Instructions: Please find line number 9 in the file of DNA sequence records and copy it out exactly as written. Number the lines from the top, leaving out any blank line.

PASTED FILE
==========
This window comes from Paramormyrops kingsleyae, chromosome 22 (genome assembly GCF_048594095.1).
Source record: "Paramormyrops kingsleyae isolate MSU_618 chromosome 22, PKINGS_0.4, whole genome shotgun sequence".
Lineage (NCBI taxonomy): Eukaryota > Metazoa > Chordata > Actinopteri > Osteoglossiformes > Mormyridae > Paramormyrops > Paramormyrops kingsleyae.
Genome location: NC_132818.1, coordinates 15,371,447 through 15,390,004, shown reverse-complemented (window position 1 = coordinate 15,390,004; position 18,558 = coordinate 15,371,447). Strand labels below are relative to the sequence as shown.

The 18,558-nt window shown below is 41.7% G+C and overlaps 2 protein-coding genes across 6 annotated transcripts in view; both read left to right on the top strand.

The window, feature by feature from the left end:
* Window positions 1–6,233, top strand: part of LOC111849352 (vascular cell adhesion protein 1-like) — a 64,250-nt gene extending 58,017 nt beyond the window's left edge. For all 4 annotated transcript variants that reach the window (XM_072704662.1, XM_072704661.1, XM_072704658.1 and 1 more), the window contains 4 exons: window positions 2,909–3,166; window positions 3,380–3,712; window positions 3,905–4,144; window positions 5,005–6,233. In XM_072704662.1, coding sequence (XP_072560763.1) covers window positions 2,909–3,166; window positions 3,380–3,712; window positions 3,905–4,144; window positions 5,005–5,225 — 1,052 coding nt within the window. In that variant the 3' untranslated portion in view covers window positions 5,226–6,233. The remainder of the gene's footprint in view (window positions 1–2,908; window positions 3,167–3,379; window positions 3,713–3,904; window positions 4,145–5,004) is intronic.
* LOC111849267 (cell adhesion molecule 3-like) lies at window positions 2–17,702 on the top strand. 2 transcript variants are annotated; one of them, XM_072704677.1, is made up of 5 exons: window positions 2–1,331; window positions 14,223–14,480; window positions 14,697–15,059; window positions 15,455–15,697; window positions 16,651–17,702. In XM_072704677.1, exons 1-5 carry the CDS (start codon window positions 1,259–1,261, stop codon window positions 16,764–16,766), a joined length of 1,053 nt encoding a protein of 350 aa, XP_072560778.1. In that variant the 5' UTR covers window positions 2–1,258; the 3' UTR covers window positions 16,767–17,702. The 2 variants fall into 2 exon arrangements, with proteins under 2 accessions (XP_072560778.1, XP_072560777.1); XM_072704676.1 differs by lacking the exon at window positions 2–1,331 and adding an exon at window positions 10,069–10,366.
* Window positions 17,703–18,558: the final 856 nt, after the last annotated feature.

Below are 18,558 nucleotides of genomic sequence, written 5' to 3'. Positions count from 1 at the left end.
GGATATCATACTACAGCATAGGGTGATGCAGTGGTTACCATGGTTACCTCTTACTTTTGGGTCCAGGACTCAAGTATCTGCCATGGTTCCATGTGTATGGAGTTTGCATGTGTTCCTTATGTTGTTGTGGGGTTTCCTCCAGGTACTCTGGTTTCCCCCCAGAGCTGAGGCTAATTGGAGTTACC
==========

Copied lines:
* Window positions 17,703–18,558: the final 856 nt, after the last annotated feature.